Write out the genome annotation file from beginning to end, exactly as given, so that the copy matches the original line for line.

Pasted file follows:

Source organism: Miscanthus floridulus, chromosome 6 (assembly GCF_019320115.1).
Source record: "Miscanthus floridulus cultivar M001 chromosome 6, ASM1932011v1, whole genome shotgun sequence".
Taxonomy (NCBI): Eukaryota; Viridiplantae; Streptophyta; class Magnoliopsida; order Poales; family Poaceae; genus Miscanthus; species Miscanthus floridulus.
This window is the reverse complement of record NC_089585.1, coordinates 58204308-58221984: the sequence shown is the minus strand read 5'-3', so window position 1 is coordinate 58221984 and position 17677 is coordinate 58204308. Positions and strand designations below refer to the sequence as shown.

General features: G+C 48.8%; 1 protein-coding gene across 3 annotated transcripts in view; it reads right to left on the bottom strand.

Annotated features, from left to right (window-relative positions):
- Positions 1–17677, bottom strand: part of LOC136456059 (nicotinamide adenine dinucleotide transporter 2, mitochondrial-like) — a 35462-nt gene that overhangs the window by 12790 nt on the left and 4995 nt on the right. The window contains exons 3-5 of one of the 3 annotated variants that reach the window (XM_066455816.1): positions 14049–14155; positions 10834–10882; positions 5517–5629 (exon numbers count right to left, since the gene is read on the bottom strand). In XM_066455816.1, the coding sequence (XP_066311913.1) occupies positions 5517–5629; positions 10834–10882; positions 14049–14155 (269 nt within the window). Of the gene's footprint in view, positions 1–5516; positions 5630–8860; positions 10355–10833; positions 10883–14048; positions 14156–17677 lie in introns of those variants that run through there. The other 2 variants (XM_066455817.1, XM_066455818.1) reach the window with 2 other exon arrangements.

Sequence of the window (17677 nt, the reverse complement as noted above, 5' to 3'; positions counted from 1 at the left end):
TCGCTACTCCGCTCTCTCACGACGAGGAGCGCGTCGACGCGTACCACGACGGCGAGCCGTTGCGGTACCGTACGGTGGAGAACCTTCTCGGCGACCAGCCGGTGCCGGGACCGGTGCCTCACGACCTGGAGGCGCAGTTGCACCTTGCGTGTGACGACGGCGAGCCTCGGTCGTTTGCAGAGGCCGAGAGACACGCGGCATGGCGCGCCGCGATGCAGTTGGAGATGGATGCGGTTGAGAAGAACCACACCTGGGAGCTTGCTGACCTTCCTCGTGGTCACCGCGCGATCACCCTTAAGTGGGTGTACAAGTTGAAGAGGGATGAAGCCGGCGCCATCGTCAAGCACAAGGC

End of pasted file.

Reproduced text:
Source organism: Miscanthus floridulus, chromosome 6 (assembly GCF_019320115.1).
Source record: "Miscanthus floridulus cultivar M001 chromosome 6, ASM1932011v1, whole genome shotgun sequence".
Taxonomy (NCBI): Eukaryota; Viridiplantae; Streptophyta; class Magnoliopsida; order Poales; family Poaceae; genus Miscanthus; species Miscanthus floridulus.
This window is the reverse complement of record NC_089585.1, coordinates 58204308-58221984: the sequence shown is the minus strand read 5'-3', so window position 1 is coordinate 58221984 and position 17677 is coordinate 58204308. Positions and strand designations below refer to the sequence as shown.

General features: G+C 48.8%; 1 protein-coding gene across 3 annotated transcripts in view; it reads right to left on the bottom strand.

Annotated features, from left to right (window-relative positions):
- Positions 1–17677, bottom strand: part of LOC136456059 (nicotinamide adenine dinucleotide transporter 2, mitochondrial-like) — a 35462-nt gene that overhangs the window by 12790 nt on the left and 4995 nt on the right. The window contains exons 3-5 of one of the 3 annotated variants that reach the window (XM_066455816.1): positions 14049–14155; positions 10834–10882; positions 5517–5629 (exon numbers count right to left, since the gene is read on the bottom strand). In XM_066455816.1, the coding sequence (XP_066311913.1) occupies positions 5517–5629; positions 10834–10882; positions 14049–14155 (269 nt within the window). Of the gene's footprint in view, positions 1–5516; positions 5630–8860; positions 10355–10833; positions 10883–14048; positions 14156–17677 lie in introns of those variants that run through there. The other 2 variants (XM_066455817.1, XM_066455818.1) reach the window with 2 other exon arrangements.

Sequence of the window (17677 nt, the reverse complement as noted above, 5' to 3'; positions counted from 1 at the left end):
TCGCTACTCCGCTCTCTCACGACGAGGAGCGCGTCGACGCGTACCACGACGGCGAGCCGTTGCGGTACCGTACGGTGGAGAACCTTCTCGGCGACCAGCCGGTGCCGGGACCGGTGCCTCACGACCTGGAGGCGCAGTTGCACCTTGCGTGTGACGACGGCGAGCCTCGGTCGTTTGCAGAGGCCGAGAGACACGCGGCATGGCGCGCCGCGATGCAGTTGGAGATGGATGCGGTTGAGAAGAACCACACCTGGGAGCTTGCTGACCTTCCTCGTGGTCACCGCGCGATCACCCTTAAGTGGGTGTACAAGTTGAAGAGGGATGAAGCCGGCGCCATCGTCAAGCACAAGGC